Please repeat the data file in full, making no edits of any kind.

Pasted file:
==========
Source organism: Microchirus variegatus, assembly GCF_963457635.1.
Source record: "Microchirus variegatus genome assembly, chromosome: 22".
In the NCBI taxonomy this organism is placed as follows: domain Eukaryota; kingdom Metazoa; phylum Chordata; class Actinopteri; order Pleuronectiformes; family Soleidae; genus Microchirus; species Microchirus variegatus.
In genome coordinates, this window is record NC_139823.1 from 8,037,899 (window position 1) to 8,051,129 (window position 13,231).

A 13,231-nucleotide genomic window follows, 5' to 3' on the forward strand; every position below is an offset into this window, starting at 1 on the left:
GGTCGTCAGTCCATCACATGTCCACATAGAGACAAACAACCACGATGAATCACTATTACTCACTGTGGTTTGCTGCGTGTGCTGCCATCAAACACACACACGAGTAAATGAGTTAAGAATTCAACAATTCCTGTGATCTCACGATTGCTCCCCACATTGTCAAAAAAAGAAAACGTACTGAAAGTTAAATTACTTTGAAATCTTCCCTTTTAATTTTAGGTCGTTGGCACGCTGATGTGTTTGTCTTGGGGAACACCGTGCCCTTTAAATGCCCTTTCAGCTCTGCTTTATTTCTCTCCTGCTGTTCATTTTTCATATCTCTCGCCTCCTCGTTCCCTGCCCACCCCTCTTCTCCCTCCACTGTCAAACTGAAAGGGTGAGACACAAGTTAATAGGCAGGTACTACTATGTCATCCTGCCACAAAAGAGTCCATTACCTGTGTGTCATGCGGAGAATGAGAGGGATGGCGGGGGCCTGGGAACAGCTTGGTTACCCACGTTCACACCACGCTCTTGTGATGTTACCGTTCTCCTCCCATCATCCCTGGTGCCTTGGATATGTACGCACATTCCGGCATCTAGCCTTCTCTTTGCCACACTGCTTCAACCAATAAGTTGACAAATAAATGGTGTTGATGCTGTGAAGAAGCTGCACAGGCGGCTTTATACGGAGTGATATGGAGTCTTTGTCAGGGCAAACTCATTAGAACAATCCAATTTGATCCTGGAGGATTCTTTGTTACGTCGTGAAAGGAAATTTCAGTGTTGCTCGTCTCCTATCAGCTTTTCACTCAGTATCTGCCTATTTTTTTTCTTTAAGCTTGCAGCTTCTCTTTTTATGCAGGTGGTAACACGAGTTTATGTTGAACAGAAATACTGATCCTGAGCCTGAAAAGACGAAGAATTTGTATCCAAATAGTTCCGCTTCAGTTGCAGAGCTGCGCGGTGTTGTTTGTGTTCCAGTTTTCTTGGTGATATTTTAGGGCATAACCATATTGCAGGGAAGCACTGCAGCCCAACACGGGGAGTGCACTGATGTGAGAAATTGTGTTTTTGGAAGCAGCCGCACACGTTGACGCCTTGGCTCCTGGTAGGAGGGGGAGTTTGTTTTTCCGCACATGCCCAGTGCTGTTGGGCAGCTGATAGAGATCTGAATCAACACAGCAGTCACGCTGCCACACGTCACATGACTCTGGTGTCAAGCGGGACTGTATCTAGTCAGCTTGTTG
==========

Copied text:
Source organism: Microchirus variegatus, assembly GCF_963457635.1.
Source record: "Microchirus variegatus genome assembly, chromosome: 22".
In the NCBI taxonomy this organism is placed as follows: domain Eukaryota; kingdom Metazoa; phylum Chordata; class Actinopteri; order Pleuronectiformes; family Soleidae; genus Microchirus; species Microchirus variegatus.
In genome coordinates, this window is record NC_139823.1 from 8,037,899 (window position 1) to 8,051,129 (window position 13,231).

A 13,231-nucleotide genomic window follows, 5' to 3' on the forward strand; every position below is an offset into this window, starting at 1 on the left:
GGTCGTCAGTCCATCACATGTCCACATAGAGACAAACAACCACGATGAATCACTATTACTCACTGTGGTTTGCTGCGTGTGCTGCCATCAAACACACACACGAGTAAATGAGTTAAGAATTCAACAATTCCTGTGATCTCACGATTGCTCCCCACATTGTCAAAAAAAGAAAACGTACTGAAAGTTAAATTACTTTGAAATCTTCCCTTTTAATTTTAGGTCGTTGGCACGCTGATGTGTTTGTCTTGGGGAACACCGTGCCCTTTAAATGCCCTTTCAGCTCTGCTTTATTTCTCTCCTGCTGTTCATTTTTCATATCTCTCGCCTCCTCGTTCCCTGCCCACCCCTCTTCTCCCTCCACTGTCAAACTGAAAGGGTGAGACACAAGTTAATAGGCAGGTACTACTATGTCATCCTGCCACAAAAGAGTCCATTACCTGTGTGTCATGCGGAGAATGAGAGGGATGGCGGGGGCCTGGGAACAGCTTGGTTACCCACGTTCACACCACGCTCTTGTGATGTTACCGTTCTCCTCCCATCATCCCTGGTGCCTTGGATATGTACGCACATTCCGGCATCTAGCCTTCTCTTTGCCACACTGCTTCAACCAATAAGTTGACAAATAAATGGTGTTGATGCTGTGAAGAAGCTGCACAGGCGGCTTTATACGGAGTGATATGGAGTCTTTGTCAGGGCAAACTCATTAGAACAATCCAATTTGATCCTGGAGGATTCTTTGTTACGTCGTGAAAGGAAATTTCAGTGTTGCTCGTCTCCTATCAGCTTTTCACTCAGTATCTGCCTATTTTTTTTCTTTAAGCTTGCAGCTTCTCTTTTTATGCAGGTGGTAACACGAGTTTATGTTGAACAGAAATACTGATCCTGAGCCTGAAAAGACGAAGAATTTGTATCCAAATAGTTCCGCTTCAGTTGCAGAGCTGCGCGGTGTTGTTTGTGTTCCAGTTTTCTTGGTGATATTTTAGGGCATAACCATATTGCAGGGAAGCACTGCAGCCCAACACGGGGAGTGCACTGATGTGAGAAATTGTGTTTTTGGAAGCAGCCGCACACGTTGACGCCTTGGCTCCTGGTAGGAGGGGGAGTTTGTTTTTCCGCACATGCCCAGTGCTGTTGGGCAGCTGATAGAGATCTGAATCAACACAGCAGTCACGCTGCCACACGTCACATGACTCTGGTGTCAAGCGGGACTGTATCTAGTCAGCTTGTTG